Speaking of repetitions, Romulus and Remus and Hadingus appear in all three groups on this chart. If the three classifications of society are so distinctive and important that they can be reconstructed back to PIE or are part of the basic mentality of Indo-Europeans, why do some gods/heroes appear in all three functions? And Hadingus is a reversed Euhemerization (not quite legendary and not quite historicized) version of Odin which I think Dumézil recognized, so given that Hadingus appears in all three categories, why doesn't Odin?

      Still this type of scheme with the light/dark divisions is apparently spoken of approvingly by Mallory and Adams in the Oxford Introduction, p. 431, where they say: "Nevertheless refinements of the Dumézilian system which distinguish between opposites with the same function, e.g. the protective but also destructive aspects of the Second Function, indicate where a structural approach may also be useful."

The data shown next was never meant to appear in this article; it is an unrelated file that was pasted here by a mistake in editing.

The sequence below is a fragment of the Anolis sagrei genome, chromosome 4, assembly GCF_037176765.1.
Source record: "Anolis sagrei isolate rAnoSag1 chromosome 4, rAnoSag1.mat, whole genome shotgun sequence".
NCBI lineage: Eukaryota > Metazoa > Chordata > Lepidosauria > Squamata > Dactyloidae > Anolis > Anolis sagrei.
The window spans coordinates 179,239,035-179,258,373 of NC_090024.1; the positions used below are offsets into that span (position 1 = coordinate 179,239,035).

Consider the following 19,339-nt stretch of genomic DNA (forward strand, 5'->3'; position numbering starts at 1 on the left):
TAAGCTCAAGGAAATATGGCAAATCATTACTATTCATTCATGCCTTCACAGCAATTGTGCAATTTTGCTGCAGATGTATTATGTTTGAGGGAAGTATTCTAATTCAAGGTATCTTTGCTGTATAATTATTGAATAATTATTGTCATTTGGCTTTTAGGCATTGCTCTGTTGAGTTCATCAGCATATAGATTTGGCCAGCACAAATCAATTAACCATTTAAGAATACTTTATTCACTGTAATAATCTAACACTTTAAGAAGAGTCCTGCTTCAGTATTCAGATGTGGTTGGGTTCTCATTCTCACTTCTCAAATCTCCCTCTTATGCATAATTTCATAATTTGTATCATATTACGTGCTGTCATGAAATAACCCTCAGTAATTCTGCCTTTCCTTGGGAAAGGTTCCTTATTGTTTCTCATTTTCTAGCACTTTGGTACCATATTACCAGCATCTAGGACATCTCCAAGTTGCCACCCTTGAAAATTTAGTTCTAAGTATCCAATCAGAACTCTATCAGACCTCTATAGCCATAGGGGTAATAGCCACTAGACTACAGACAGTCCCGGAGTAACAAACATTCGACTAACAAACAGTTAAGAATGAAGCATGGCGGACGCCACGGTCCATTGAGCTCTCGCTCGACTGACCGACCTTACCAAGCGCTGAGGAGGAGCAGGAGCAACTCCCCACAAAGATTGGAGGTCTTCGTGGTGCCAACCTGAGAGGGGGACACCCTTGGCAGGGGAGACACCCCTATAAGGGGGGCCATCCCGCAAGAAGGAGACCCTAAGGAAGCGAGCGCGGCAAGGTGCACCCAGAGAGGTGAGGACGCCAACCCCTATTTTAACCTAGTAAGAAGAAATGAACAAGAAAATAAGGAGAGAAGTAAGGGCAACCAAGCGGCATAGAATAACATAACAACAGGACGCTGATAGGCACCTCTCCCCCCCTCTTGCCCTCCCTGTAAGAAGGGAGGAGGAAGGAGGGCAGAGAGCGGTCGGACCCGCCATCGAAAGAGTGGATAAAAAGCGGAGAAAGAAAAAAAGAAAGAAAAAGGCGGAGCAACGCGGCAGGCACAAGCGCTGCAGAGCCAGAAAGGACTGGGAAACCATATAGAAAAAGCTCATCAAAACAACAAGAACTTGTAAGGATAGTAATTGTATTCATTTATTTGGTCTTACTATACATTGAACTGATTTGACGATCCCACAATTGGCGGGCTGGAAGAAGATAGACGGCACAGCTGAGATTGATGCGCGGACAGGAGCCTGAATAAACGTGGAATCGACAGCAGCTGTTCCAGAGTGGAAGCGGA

Stefan Arvidsson ascribes to Momigliano and Ginzburg the flat statement that the arguments fit with fascism when he says: "Momigliano and Ginzburg argued that Dumézil's theory about the Indo-European tripartite ideology had more to do with the Fascism of the 1930's than with prehistoric religions. According to the two historians, Dumézil's work amounted to an attempt to confer historical background and legitimacy on the Fascist dream of a society that would be harmoniously integrated and, at the same time, hierarchically divided into leaders, soldiers, and workers," p. 2, Aryan Idols.

      Momigliano is right that it's fascism, but it isn't "leaders" that Dumézil wants in his first function, it's priests. It's these attempts to prove that members of the First Function were priests with sovereignty that make me think he was a Catholic Fascist. In 1929, there was a rapprochement between the Catholic Church (represented by the Pope), and the government of Italy, represented by Mussolini. As I understand it (this is not my field) Mussolini was not a Catholic Fascist, because Il Duce wanted to be Il Duce. But the Pope wanted to be Il Duce too, and if he couldn't, he would settle for being the skirt behind the throne. I think that's the source of Dumézil's constant dithering between whether sovereignty is invested in the First Function or the Second Function or both, while in real life there really is only one king at a time.